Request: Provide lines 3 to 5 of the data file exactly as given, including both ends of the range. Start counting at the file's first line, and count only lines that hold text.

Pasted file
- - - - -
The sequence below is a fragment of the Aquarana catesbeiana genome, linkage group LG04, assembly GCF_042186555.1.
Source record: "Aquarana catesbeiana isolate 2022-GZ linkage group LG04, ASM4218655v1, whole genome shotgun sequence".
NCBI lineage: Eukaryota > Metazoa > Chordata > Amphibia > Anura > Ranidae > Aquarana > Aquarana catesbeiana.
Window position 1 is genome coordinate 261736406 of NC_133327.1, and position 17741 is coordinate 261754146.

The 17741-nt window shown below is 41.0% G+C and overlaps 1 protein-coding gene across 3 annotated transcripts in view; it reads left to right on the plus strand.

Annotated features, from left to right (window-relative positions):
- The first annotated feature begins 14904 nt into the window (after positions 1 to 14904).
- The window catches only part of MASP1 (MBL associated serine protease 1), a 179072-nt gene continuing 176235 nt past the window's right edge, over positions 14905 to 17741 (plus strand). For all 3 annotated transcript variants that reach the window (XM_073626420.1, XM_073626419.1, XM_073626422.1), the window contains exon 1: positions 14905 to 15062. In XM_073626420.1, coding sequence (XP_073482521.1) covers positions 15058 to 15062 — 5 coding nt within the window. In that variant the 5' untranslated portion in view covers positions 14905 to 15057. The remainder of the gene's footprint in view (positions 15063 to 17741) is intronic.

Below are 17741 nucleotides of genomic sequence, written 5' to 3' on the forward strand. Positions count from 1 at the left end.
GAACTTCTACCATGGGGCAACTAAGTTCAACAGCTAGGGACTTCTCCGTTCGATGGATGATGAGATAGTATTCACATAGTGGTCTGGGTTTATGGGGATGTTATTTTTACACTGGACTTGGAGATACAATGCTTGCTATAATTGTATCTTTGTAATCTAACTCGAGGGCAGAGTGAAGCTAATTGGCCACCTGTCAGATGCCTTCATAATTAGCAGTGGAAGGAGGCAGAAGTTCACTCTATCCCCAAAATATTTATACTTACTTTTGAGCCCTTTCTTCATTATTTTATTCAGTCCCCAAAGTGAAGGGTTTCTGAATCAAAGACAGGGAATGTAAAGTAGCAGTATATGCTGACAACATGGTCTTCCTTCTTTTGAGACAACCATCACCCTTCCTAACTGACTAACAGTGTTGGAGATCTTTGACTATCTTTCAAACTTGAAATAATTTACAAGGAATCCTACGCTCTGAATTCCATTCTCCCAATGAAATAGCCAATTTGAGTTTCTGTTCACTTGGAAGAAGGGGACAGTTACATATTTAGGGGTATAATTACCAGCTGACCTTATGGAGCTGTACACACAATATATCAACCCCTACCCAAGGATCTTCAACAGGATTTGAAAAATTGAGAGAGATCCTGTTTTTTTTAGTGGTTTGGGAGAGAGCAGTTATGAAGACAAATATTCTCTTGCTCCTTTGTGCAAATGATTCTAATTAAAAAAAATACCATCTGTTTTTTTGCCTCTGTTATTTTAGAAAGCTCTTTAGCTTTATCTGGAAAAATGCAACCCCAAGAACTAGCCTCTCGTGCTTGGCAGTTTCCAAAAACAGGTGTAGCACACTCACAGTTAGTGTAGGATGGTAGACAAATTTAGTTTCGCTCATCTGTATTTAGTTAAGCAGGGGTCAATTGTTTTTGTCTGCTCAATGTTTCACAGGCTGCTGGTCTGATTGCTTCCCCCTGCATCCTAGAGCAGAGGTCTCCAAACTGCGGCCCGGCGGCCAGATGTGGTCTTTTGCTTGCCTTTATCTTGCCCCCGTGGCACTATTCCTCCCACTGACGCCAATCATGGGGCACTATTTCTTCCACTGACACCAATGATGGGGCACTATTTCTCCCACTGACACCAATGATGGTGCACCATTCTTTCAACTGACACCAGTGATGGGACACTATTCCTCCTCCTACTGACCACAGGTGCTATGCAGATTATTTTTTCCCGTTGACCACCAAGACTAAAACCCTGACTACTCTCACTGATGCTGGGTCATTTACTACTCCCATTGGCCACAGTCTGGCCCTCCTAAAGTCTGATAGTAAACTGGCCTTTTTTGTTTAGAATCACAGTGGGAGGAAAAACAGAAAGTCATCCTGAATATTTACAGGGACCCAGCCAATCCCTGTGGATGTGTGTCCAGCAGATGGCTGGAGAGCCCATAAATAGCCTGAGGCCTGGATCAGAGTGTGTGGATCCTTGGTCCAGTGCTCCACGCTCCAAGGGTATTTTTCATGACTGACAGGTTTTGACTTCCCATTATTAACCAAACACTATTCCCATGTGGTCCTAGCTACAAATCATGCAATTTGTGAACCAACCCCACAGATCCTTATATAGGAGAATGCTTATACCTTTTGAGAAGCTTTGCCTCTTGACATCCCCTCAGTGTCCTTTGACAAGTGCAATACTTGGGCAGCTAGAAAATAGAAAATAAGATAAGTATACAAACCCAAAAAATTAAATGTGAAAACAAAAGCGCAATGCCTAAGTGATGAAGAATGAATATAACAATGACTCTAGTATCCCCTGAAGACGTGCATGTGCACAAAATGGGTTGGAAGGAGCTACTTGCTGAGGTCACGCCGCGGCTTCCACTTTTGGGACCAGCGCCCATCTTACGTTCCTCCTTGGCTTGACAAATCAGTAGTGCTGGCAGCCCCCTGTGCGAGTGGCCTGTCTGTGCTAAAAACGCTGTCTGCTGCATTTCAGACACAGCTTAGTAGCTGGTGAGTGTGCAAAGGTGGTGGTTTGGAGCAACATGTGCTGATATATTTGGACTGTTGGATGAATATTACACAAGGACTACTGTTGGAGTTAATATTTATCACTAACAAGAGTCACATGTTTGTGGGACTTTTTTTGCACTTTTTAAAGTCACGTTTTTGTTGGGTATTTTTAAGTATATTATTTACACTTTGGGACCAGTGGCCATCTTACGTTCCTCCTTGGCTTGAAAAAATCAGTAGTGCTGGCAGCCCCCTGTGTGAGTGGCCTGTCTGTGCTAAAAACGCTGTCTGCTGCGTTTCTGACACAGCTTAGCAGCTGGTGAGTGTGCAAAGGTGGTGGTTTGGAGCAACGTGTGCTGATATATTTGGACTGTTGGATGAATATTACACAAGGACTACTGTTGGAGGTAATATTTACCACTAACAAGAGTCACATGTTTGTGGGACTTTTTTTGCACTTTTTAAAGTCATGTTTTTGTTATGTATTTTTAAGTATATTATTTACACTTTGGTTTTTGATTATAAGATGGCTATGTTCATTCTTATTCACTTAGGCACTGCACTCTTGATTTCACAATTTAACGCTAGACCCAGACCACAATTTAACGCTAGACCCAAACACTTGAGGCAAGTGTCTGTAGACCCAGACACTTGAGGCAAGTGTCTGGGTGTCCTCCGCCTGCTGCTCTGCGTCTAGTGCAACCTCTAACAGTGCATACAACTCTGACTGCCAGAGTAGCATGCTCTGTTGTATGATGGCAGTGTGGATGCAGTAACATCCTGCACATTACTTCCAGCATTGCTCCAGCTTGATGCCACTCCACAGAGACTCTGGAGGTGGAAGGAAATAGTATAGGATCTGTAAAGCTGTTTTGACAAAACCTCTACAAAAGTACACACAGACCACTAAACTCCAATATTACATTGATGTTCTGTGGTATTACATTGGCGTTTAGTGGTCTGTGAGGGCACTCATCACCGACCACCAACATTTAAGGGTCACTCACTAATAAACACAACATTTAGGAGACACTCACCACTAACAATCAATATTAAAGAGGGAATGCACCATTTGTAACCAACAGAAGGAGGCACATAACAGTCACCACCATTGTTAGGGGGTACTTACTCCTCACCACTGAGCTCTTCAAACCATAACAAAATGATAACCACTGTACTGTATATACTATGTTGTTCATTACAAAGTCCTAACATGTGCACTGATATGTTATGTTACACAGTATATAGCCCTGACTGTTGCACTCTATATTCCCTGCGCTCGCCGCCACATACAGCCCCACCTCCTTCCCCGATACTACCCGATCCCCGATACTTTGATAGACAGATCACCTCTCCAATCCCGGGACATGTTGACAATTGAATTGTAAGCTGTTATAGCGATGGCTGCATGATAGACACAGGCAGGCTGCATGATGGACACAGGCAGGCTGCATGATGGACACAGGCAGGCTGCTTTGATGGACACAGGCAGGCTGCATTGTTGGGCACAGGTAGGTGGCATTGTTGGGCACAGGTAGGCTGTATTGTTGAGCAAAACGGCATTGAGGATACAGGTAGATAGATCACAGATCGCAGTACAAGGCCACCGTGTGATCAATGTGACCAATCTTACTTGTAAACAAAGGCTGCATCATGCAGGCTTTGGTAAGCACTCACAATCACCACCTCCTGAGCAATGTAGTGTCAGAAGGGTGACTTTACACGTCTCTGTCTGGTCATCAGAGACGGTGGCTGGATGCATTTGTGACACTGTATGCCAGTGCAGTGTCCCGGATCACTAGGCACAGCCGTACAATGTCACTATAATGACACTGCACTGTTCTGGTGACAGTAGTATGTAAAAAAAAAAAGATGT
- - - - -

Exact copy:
NCBI lineage: Eukaryota > Metazoa > Chordata > Amphibia > Anura > Ranidae > Aquarana > Aquarana catesbeiana.
Window position 1 is genome coordinate 261736406 of NC_133327.1, and position 17741 is coordinate 261754146.

The 17741-nt window shown below is 41.0% G+C and overlaps 1 protein-coding gene across 3 annotated transcripts in view; it reads left to right on the plus strand.